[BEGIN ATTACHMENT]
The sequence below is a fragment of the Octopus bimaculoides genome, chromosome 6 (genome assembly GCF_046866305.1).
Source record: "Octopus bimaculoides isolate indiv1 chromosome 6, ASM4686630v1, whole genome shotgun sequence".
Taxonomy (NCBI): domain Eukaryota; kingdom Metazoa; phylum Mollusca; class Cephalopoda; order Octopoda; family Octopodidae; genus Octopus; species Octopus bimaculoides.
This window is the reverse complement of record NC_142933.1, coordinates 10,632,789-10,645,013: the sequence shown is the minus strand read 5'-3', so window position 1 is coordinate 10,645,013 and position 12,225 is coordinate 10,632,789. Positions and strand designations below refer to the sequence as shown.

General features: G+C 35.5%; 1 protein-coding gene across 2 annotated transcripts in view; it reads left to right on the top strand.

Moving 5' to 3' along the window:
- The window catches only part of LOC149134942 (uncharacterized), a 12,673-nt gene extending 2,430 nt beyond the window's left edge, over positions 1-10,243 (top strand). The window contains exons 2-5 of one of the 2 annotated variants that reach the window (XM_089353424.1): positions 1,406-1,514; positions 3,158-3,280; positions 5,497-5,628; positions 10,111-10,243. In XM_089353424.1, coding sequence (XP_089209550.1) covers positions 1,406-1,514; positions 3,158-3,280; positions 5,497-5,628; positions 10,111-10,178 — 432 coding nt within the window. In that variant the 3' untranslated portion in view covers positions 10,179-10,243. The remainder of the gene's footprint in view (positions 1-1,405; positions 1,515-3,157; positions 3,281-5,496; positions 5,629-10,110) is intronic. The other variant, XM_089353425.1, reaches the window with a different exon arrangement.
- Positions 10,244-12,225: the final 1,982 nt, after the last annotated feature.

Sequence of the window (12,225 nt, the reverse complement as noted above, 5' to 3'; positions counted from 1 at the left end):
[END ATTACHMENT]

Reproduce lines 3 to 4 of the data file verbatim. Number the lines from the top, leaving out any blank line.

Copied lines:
Taxonomy (NCBI): domain Eukaryota; kingdom Metazoa; phylum Mollusca; class Cephalopoda; order Octopoda; family Octopodidae; genus Octopus; species Octopus bimaculoides.
This window is the reverse complement of record NC_142933.1, coordinates 10,632,789-10,645,013: the sequence shown is the minus strand read 5'-3', so window position 1 is coordinate 10,645,013 and position 12,225 is coordinate 10,632,789. Positions and strand designations below refer to the sequence as shown.